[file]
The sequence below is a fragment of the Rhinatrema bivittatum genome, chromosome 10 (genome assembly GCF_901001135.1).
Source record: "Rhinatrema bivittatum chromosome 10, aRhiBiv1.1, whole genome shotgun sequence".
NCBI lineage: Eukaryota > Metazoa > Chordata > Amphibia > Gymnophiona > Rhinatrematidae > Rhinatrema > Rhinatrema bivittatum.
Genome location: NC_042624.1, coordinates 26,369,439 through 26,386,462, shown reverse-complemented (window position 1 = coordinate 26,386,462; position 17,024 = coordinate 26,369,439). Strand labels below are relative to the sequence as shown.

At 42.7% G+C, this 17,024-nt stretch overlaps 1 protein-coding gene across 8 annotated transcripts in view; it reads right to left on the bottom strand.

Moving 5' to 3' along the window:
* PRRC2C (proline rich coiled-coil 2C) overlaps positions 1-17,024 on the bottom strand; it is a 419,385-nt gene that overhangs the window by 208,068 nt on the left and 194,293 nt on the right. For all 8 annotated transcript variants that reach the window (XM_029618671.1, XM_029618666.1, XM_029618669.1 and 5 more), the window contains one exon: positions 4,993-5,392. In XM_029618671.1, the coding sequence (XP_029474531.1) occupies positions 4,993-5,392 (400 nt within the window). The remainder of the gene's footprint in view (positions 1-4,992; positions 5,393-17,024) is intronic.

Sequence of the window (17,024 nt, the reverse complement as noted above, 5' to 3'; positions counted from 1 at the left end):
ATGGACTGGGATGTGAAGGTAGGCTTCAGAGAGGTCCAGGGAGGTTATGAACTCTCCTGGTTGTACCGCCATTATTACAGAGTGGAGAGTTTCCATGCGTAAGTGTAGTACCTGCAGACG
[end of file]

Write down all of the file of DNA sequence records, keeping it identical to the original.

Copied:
The sequence below is a fragment of the Rhinatrema bivittatum genome, chromosome 10 (genome assembly GCF_901001135.1).
Source record: "Rhinatrema bivittatum chromosome 10, aRhiBiv1.1, whole genome shotgun sequence".
NCBI lineage: Eukaryota > Metazoa > Chordata > Amphibia > Gymnophiona > Rhinatrematidae > Rhinatrema > Rhinatrema bivittatum.
Genome location: NC_042624.1, coordinates 26,369,439 through 26,386,462, shown reverse-complemented (window position 1 = coordinate 26,386,462; position 17,024 = coordinate 26,369,439). Strand labels below are relative to the sequence as shown.

At 42.7% G+C, this 17,024-nt stretch overlaps 1 protein-coding gene across 8 annotated transcripts in view; it reads right to left on the bottom strand.

Moving 5' to 3' along the window:
* PRRC2C (proline rich coiled-coil 2C) overlaps positions 1-17,024 on the bottom strand; it is a 419,385-nt gene that overhangs the window by 208,068 nt on the left and 194,293 nt on the right. For all 8 annotated transcript variants that reach the window (XM_029618671.1, XM_029618666.1, XM_029618669.1 and 5 more), the window contains one exon: positions 4,993-5,392. In XM_029618671.1, the coding sequence (XP_029474531.1) occupies positions 4,993-5,392 (400 nt within the window). The remainder of the gene's footprint in view (positions 1-4,992; positions 5,393-17,024) is intronic.

Sequence of the window (17,024 nt, the reverse complement as noted above, 5' to 3'; positions counted from 1 at the left end):
ATGGACTGGGATGTGAAGGTAGGCTTCAGAGAGGTCCAGGGAGGTTATGAACTCTCCTGGTTGTACCGCCATTATTACAGAGTGGAGAGTTTCCATGCGTAAGTGTAGTACCTGCAGACG